My kindergarten daughter was flying through her reading curriculum before I decided to switch to The Good And The Beautiful Language Arts.
As I said, she was getting bored with the format, so I decided to switch things up for 1st grade. We did the placement test and it turns out that she needed the kindergarten book.
Because TGATB has kindergarteners doing things like:
- learning silent e words
- memorizing reams of sight words
- learning phonograms like “ee” and “r controlled” words
- writing full sentences that are dictated to them
- and doing timed reading lists with a stopwatch
As we started going through the book, I could not believe that anyone would think it was appropriate for a 5-year-old to work at this level.
I have taught two other kids to read, so I am aware of grade-level expectations when it comes to reading. Kindergarten is usually about solidifying letter sounds, blending CVC words, understanding consonant blends, and maybe a handful of sight words (depending on your curriculum).
So if you are thinking of using this curriculum, please know it is a very aggressive approach to literacy…which is usually something homeschoolers try to avoid.
As you can imagine, I skipped or ignored a bunch of things in the kindergarten curriculum that I thought were insane – even for my 1st grader.
2. Spelling Program
The spelling program that is woven through the curriculum seems to be largely based on dictation.
That means that the student will learn to read some words, and in the same lesson, they are asked to write out the words on a piece of paper from memory. The curriculum assures you that the child will not be discouraged by you correcting all of their mistakes.
If they were simple CVC words, I would understand that. But many of the spelling words are sight words that can’t be broken down by sound.
For example, words like “said,” “blue,” “come,” and “read” are included in the spelling lists.
I just don’t understand this methodology because it is hard for students to even write correct vowels at this age.
In fact, many kindergarten and 1st-grade curriculums skip spelling altogether (valuing a focus on reading first over spelling) or they use simple copy work to introduce spelling.
Instead of the TGATB spelling, we decided to use Spelling You See for my 1st grader and we’ve been very happy with the stress-free progress we’ve made so far.
3. Long Lessons
Holy moly, the lessons can get looonnnggg.
Some of the lessons are short and sweet, but some have so many pieces to do that it could be over an hour long. Which is criminal for a kindergarten-level reading lesson.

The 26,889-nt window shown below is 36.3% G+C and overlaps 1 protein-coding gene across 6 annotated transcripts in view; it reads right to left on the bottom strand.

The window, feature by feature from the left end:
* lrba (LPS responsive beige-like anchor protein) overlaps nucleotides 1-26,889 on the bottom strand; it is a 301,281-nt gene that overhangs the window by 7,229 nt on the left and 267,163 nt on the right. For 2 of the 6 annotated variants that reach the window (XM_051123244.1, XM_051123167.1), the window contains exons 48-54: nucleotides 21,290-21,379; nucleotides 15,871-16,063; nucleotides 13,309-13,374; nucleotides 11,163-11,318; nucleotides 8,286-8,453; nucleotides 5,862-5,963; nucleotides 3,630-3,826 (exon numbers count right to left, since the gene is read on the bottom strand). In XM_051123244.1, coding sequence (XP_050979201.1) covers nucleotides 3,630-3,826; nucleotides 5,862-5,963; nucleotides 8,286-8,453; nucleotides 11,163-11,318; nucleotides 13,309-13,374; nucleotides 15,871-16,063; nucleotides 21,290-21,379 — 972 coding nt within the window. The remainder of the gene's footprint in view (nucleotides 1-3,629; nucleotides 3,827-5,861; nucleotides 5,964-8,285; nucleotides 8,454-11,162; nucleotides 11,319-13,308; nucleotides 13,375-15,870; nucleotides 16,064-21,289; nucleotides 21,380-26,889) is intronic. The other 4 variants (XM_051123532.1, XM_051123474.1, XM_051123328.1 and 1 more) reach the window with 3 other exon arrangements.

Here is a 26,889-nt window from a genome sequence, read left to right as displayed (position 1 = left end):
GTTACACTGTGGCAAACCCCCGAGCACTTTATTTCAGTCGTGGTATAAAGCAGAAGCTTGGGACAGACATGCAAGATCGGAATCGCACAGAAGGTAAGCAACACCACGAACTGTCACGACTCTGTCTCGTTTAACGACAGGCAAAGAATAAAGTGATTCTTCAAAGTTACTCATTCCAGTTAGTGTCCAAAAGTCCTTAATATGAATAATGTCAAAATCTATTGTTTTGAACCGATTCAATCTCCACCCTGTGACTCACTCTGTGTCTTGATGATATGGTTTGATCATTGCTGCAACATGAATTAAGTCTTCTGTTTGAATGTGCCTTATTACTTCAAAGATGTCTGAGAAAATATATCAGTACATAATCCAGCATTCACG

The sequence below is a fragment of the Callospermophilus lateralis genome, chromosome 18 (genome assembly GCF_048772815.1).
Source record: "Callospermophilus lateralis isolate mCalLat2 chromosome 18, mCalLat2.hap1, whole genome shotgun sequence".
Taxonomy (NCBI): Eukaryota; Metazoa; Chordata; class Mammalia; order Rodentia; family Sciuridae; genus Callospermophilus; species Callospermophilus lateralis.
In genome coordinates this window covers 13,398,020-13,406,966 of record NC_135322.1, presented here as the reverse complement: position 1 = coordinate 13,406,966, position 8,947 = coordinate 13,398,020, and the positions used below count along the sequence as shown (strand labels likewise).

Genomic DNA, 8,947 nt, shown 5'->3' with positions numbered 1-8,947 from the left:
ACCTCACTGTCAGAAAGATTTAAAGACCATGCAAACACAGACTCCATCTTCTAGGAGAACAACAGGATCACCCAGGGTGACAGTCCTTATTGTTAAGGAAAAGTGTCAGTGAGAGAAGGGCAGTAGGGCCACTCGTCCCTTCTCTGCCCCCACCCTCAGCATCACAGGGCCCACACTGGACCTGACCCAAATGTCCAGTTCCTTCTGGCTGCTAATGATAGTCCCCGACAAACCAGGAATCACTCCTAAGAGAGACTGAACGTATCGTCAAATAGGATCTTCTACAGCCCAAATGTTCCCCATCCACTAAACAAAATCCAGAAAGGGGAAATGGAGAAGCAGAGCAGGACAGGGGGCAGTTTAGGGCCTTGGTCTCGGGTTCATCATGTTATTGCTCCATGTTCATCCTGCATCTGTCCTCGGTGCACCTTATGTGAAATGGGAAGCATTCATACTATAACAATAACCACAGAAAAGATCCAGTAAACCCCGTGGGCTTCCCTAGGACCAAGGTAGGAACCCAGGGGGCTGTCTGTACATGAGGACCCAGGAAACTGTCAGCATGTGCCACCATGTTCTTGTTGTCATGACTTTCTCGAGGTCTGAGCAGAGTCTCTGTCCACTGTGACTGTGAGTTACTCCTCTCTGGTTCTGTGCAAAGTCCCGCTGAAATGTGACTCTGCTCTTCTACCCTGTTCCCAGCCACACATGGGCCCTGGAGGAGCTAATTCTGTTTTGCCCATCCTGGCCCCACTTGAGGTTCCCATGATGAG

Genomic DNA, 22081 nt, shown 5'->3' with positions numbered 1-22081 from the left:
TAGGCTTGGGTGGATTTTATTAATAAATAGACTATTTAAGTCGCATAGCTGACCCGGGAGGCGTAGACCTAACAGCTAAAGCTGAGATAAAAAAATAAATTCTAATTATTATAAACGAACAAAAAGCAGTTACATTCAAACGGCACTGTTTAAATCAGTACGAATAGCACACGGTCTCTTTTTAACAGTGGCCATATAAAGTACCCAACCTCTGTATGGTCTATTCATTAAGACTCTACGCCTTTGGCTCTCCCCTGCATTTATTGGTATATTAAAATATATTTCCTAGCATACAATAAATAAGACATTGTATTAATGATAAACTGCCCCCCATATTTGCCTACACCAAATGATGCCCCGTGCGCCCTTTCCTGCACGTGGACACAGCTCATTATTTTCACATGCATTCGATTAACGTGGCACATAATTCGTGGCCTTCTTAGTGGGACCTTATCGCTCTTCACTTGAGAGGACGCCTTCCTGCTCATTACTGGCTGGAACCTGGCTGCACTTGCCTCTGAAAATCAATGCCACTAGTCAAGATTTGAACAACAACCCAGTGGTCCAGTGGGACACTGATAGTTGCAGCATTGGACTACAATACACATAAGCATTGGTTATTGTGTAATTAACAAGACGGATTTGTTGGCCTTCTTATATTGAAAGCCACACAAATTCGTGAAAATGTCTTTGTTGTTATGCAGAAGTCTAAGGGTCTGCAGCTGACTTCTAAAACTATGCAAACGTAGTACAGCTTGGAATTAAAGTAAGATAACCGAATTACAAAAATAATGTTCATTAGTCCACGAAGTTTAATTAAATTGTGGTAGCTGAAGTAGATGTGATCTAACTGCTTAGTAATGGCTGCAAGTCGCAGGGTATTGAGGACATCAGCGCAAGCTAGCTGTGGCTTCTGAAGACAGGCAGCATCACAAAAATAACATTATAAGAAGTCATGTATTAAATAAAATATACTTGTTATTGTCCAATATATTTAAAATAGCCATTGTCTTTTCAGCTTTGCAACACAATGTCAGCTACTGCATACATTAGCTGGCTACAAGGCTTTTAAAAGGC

As an example, Lesson 74 called for the student to:
- Review the /th/ sound and read 8 /th/ words (bath, path, etc.)
- Read a 5 line poem about a picnic (over 30 words long)
- Do a 60-second reading word list challenge
- Write 4 words that are dictated to them
- Write 2 full sentences that are dictated to them (ex: Come take a bath.)
- Practice identifiying /sh/ and /ch/ sounds
- Read 16 full sentences reviewing the /sh/, /ch/, and /th/ sounds
I am mindful of how much my young child can reasonably be expected to sit and focus. I often cut the lessons in half or omit things in order to make them more enjoyable (for her and me).
4. Mini Books And Other Readers Have No Plot
It took me a while to figure out why my kid did not enjoy the little books that come with the curriculum.
One day it dawned on me that it was because there is no plot. Like at all.
Each page is about another little kid doing something like singing, playing, or praying. The pages do not go together as a book should.
It does not tell a story. There is no beginning, middle, or end.
I still have my daughter read them for practice, but I also add in Primary Phonics readers because they are so fun!
I want my kid to be excited to read, and they really deliver in that area. For example, there is a silly story about a man who can’t get a mole to leave his garden.
Another story tells about a dog who won’t behave on a bus. And another tells about a young circus elephant trying to fit in.
I do not understand why Jenny Phillips didn’t try to write something a little more engaging for kids. Especially when she had so many sight words to work with to build interesting storylines.
5. Multiple New Concepts Taught in One Lesson
Young kids, especially 5-year-olds and 6-year-olds, do best when given one new concept at a time to chew on.
The Good and the Beautiful Language Arts program seems to embrace that with how they roll in new lessons, but I started to notice that they are sneaky about adding in extra concepts.
For example, the lesson that first introduces “silent e” also includes words such as come, done, have, love, and some.
It is already very challenging for young children to transition to long vowels, so I can’t understand why they would include these rule breakers in the VERY FIRST lesson. It is confusing and adds an element of doubt as kids try to break down their first silent e words.
We just did a lesson on /-ed/ being added to the end of words. The first lesson included ALL the possibilities for what that /-ed/ could sound like: /d/, /t/, and /ed/.
I thought that was a lot, and then I saw that the list of practice words included: waved, saved, and shared.
So then I had to stop and explain that the vowel is long because the “silent e” has been replaced with the -ed. That should be in another grammar lesson (at a different grade level actually).
Other lessons have had my child learning a new list of sight words on the ladder, a new phonogram during the main lesson, and then also learning new “challenge words” in the assigned reader.
It’s just too much for little ones to take in one lesson.
What My Daughter Thinks Of The Good and The Beautiful Language Arts
“Mommy, um, I like it, but I don’t love it. Do you think we could look for something different?”